By Martin J. Buss
This magnum opus isn't really one other catalogue of the different types of biblical literature, yet a deeply mirrored account of the importance of shape itself. Buss writes out of his adventure in Western philosophy and the difficult involvement of biblical feedback in philosophical heritage. both, biblical feedback and the improvement of notions of shape are concerning social contexts, even if from the aspect of the aristocracy (tending in the direction of generality) or of the bourgeois (tending in the direction of particularity) or of an inclusive society (favouring a relational view). shape feedback, in Buss's belief, is. Read more...
Preface; Acknowledgments; Abbreviations; bankruptcy 1 creation: spotting varieties; bankruptcy 2 BIBLICAL styles; bankruptcy three GRAECO-ROMAN THEORIES OF shape; bankruptcy four EARLY AND MEDIAEVAL ANALYSES; bankruptcy five POSTMEDIAEVAL EXAMINATIONS OF shape; bankruptcy 6 FORMAL research in the course of the REIGN OF HISTORIOGRAPHY (c. 1775-1875); bankruptcy 7 'FORM' AFTER 1875 open air religious study; bankruptcy eight JEWISH ANALYSES OF shape, c. 1875-1965; bankruptcy nine ROMAN CATHOLIC perspectives OF LITERARY shape, c. 1875-1965; bankruptcy 10 THE BIBLE AS LITERATURE: PROTESTANT ANALYSES principally through OR FOR NONSPECIALISTS, c. 1875-1965.
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Extra resources for Biblical form criticism in its context
Wians). Nevertheless, he did distinguish between 'essential' and 'accidental' properties, and he has long been understood in the way stated. b. 5. It is true, Plato's forms are not strictly general structures, but their paradigmatic nature gives them a generally relevant character (cf. Spellman, 60). )- Democritus, envisioning law-abiding atoms, championed politically free democracy, and Epicureans, more free-wheeling, enjoyed voluntary friendship circles, with (moderate) pleasure as their standard.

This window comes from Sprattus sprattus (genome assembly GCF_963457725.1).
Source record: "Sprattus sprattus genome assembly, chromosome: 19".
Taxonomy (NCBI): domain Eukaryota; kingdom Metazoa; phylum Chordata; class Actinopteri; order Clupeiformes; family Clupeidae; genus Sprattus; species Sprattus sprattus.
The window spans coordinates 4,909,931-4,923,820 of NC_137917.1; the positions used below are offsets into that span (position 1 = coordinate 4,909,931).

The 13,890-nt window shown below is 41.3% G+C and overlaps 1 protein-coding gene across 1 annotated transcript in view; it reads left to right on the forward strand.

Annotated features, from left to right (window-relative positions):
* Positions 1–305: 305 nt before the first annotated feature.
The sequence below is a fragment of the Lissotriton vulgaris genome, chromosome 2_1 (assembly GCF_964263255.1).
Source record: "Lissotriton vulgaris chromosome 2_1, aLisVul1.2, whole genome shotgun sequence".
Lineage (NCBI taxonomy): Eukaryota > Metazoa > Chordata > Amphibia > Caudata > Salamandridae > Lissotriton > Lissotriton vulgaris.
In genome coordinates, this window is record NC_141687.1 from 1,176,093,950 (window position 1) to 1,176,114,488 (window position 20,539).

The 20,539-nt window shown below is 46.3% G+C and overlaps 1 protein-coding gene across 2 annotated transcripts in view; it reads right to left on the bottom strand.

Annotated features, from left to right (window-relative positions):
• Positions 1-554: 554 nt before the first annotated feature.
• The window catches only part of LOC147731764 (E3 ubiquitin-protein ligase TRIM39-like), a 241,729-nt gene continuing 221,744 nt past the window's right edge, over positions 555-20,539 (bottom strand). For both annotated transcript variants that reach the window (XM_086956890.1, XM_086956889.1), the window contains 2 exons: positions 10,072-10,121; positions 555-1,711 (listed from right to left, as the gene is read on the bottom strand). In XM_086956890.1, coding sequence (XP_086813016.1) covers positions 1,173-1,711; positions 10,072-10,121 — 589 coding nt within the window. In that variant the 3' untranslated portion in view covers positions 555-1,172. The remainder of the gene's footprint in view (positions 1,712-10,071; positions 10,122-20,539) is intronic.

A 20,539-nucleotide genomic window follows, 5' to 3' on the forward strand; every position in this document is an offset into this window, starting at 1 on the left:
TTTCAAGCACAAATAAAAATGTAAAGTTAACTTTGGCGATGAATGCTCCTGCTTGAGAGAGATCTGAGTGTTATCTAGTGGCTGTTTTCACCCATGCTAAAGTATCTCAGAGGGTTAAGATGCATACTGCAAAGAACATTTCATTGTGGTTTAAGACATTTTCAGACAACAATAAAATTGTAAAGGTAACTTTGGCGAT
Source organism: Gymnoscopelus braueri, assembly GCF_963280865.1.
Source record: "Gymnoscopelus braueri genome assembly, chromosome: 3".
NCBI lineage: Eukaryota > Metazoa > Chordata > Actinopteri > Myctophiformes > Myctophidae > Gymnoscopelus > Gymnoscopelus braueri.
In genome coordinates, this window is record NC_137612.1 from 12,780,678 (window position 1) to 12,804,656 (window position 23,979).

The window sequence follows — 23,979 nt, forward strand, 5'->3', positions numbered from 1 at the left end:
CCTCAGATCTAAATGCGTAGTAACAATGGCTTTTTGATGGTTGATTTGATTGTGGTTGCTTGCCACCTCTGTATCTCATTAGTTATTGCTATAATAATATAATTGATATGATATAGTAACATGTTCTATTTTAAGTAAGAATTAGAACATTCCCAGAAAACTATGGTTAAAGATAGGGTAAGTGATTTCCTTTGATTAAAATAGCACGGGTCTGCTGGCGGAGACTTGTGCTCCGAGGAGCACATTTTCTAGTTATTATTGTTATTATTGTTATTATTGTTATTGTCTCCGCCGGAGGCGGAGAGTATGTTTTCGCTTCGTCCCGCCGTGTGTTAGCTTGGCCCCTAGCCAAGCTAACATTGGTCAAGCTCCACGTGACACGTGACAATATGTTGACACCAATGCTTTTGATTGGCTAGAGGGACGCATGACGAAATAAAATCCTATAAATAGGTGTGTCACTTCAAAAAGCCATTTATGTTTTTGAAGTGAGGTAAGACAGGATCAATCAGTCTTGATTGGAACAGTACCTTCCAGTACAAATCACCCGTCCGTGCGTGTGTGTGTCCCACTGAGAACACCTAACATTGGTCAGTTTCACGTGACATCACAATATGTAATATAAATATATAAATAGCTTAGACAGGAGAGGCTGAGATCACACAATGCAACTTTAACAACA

19. 28. 3). 20. According to F. Siegert in Sasb0 (131), this meaning of 'exegesis' led to one which designated 'some kind of demythologization according to the epoch's intellectual standards'. 21. Somewhat differently, Heraclitus objected to Homer's wish that conflict would vanish (C. Kahn, 204). 22. For the difference between Stoics and Neoplatonists, see below on Philo. 3. Graeco-Roman Theories of Form 39 (D. 28)—believed that poetry was intended not for moral improvement but for pleasure. Epicureans especially, such as Philodemus (first century BCE), thought of poetry as mostly useless for either moral or factual knowledge.
The physical world, further, was not excluded from the Christian vision. 28-30). A holistic view of the Bible did not prevent at least some interpreters from recognizing the peculiar stylistic patterns of individual books. 13. Cf. Seeligmann (1953: 159-67). 14. Kadushin (ix, xi), well describes a half-belief of specific assertions within an organismic unity. By accepting a larger unity, ancient exegesis differed in its multiplicity (cf. Eskenazi) from free play (cf. D. Stern; Fraade, 16). For halakha, a variety of interpretations needed to be much more limited, of course, than for aggada (cf.